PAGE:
(However, it is worth noting that in The Problem of the Lighthouse, economics Nobel laureate Ronald Coase pointed out that the problem could easily be solved by checking ships registries and charging on that basis.)


After the public goods question is resolved, the second test comes to the fore, namely the question of opportunity cost. Every dollar government spends is taken from the private sector, either directly by taxation, or indirectly by borrowing in competition with the private sector. So each dollar government spends should produce more goods and services (that the citizens actually want) than would have been produced by the private sector, had government not acted.


So we have three basic criteria for evaluating the candidate’s economic policy proposals. Are the policy proposals aimed at producing public goods as opposed to private benefits? Will the diversion of private sector funds to the public sector produce a result in a net output gain? Will the candidate’s respective economic proposals serve to strengthen or weaken the conditions necessary for prosperity?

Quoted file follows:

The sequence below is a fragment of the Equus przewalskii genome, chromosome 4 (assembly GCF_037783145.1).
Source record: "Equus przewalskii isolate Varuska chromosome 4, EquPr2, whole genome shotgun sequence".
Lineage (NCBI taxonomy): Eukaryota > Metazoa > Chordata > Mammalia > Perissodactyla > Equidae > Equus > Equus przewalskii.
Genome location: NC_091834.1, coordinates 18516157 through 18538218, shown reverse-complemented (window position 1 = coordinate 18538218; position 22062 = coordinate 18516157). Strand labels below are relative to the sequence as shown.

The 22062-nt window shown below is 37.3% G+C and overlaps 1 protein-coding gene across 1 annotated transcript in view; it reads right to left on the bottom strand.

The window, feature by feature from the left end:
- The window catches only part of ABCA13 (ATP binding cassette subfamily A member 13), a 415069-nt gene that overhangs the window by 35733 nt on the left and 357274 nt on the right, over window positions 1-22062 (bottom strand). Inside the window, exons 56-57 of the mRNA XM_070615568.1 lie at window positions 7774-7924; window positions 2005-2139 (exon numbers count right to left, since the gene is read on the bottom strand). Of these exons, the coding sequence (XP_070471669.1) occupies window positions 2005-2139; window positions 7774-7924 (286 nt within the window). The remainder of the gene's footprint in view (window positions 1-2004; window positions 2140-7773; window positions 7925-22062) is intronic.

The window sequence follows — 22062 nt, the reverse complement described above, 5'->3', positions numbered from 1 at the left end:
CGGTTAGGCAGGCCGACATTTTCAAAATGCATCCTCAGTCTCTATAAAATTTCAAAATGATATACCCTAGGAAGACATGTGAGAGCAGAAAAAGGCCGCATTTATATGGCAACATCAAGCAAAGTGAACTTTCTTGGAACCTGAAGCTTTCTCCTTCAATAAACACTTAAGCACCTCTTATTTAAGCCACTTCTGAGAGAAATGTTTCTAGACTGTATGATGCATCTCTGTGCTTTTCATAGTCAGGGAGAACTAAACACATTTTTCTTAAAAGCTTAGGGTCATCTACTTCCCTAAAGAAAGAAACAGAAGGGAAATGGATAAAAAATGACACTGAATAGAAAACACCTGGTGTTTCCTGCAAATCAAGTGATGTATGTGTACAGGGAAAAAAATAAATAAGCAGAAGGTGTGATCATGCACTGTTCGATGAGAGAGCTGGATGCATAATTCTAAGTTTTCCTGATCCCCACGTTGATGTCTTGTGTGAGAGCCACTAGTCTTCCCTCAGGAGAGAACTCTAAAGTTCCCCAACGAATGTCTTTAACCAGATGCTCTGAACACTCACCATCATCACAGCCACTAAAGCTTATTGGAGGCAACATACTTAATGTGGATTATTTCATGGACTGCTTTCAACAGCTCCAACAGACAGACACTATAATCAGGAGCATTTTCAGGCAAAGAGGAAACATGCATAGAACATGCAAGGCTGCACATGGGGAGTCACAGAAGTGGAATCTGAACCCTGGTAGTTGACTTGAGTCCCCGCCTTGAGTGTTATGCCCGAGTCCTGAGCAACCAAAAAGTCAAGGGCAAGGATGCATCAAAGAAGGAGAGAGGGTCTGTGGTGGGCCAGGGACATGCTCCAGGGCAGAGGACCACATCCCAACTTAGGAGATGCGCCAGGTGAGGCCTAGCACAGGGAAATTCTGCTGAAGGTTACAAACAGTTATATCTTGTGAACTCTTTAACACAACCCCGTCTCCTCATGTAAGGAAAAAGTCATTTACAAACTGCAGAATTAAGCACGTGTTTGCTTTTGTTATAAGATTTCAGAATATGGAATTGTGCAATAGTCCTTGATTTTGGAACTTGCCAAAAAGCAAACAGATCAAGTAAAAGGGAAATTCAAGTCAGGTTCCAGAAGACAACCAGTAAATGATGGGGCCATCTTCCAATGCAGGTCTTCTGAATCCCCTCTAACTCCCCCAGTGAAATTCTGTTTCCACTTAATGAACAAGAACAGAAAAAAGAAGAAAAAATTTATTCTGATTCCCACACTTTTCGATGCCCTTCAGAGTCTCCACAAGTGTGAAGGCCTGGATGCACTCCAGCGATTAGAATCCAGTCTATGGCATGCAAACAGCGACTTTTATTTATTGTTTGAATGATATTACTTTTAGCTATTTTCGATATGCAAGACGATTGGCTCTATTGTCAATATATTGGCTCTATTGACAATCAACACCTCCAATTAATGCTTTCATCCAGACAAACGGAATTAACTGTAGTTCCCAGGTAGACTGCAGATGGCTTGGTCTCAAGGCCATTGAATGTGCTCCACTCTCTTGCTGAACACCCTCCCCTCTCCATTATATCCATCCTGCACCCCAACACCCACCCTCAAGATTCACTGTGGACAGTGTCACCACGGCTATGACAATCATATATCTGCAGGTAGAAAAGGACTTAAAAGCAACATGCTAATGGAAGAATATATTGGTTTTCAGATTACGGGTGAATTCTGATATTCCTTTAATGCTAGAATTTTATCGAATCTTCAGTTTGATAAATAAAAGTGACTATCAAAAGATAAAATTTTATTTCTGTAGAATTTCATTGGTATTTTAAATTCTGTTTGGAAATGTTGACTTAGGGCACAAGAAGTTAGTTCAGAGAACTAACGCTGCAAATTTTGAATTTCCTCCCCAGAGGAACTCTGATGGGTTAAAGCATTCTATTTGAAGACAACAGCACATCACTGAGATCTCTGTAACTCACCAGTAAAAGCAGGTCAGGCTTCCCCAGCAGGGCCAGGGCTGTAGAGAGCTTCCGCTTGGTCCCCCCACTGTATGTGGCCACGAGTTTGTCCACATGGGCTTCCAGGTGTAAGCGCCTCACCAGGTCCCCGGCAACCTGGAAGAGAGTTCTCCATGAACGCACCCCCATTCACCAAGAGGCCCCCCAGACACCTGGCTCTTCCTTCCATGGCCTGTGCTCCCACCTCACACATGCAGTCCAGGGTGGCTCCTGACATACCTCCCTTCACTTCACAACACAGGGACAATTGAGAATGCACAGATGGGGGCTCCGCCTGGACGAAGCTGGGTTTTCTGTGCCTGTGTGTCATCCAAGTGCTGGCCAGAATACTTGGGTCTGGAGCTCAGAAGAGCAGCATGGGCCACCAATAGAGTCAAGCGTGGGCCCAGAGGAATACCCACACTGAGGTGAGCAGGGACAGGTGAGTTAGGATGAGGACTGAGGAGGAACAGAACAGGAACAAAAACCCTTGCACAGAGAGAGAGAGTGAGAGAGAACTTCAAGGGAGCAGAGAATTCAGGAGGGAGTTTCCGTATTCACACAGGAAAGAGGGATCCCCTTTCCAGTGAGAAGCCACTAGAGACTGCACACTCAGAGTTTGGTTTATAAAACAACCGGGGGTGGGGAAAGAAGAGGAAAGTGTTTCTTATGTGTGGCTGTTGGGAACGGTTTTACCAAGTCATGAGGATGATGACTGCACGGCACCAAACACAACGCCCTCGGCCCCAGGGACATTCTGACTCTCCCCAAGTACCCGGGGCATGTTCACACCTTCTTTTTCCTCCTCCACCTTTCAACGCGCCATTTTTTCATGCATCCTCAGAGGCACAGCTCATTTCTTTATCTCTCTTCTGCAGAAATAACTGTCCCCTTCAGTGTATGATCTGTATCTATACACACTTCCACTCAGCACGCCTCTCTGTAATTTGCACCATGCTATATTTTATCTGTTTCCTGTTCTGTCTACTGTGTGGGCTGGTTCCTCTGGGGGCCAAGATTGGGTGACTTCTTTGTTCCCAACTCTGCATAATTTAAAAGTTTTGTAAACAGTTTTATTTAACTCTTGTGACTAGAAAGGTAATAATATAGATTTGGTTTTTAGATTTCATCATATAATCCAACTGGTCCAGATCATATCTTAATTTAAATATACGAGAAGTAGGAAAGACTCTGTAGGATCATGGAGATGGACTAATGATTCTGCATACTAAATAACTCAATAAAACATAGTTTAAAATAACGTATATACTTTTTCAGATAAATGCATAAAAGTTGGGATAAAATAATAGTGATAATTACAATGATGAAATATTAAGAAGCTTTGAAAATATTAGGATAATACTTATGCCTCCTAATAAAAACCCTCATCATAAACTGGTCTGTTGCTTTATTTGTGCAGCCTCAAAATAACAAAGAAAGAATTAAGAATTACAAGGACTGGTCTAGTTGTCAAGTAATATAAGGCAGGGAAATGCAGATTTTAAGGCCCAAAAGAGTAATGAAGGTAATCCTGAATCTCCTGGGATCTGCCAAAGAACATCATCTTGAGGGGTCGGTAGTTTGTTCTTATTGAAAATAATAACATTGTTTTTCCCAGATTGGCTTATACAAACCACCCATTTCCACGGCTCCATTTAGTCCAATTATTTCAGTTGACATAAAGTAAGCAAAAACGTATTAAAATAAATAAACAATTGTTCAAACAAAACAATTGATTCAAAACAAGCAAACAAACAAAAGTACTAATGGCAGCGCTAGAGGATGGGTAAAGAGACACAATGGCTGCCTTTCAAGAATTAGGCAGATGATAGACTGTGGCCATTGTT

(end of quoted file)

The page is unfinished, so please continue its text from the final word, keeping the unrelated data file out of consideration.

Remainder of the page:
These are the criteria that On Liberty Watch will use to evaluate the economic policy proposals of the candidates.





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Joe Benning


  1. What would your comment be regarding Paul Krugman’s Aug 8 opinion piece where he advocates deficit spending for infrastructure. We do need to repair bridges all around the country:

    There are, of course, many ways our economic policy could be improved. But the most important thing we need is sharply increased public investment in everything from energy to transportation to wastewater treatment:

    From the editorial:

    How should we pay for this investment? We shouldn’t — not now, or any time soon. Right now there is an overwhelming case for more government borrowing…